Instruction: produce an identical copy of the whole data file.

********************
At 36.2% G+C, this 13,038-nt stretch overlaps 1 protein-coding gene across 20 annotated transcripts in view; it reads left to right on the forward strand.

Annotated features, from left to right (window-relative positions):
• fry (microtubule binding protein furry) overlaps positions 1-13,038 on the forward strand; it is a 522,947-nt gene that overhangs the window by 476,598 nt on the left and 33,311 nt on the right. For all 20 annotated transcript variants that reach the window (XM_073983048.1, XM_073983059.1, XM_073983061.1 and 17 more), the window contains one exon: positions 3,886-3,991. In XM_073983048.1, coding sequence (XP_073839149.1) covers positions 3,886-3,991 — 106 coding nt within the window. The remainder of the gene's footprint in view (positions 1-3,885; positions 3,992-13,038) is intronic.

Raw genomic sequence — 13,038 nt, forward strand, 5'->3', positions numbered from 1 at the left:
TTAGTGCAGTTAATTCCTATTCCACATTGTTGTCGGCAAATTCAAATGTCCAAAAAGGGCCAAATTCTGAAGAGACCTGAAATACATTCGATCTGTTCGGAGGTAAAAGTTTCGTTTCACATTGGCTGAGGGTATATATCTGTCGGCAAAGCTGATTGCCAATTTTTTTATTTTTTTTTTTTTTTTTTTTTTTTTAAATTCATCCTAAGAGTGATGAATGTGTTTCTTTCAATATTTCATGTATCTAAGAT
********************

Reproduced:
At 36.2% G+C, this 13,038-nt stretch overlaps 1 protein-coding gene across 20 annotated transcripts in view; it reads left to right on the forward strand.

Annotated features, from left to right (window-relative positions):
• fry (microtubule binding protein furry) overlaps positions 1-13,038 on the forward strand; it is a 522,947-nt gene that overhangs the window by 476,598 nt on the left and 33,311 nt on the right. For all 20 annotated transcript variants that reach the window (XM_073983048.1, XM_073983059.1, XM_073983061.1 and 17 more), the window contains one exon: positions 3,886-3,991. In XM_073983048.1, coding sequence (XP_073839149.1) covers positions 3,886-3,991 — 106 coding nt within the window. The remainder of the gene's footprint in view (positions 1-3,885; positions 3,992-13,038) is intronic.

Raw genomic sequence — 13,038 nt, forward strand, 5'->3', positions numbered from 1 at the left:
TTAGTGCAGTTAATTCCTATTCCACATTGTTGTCGGCAAATTCAAATGTCCAAAAAGGGCCAAATTCTGAAGAGACCTGAAATACATTCGATCTGTTCGGAGGTAAAAGTTTCGTTTCACATTGGCTGAGGGTATATATCTGTCGGCAAAGCTGATTGCCAATTTTTTTATTTTTTTTTTTTTTTTTTTTTTTTTAAATTCATCCTAAGAGTGATGAATGTGTTTCTTTCAATATTTCATGTATCTAAGAT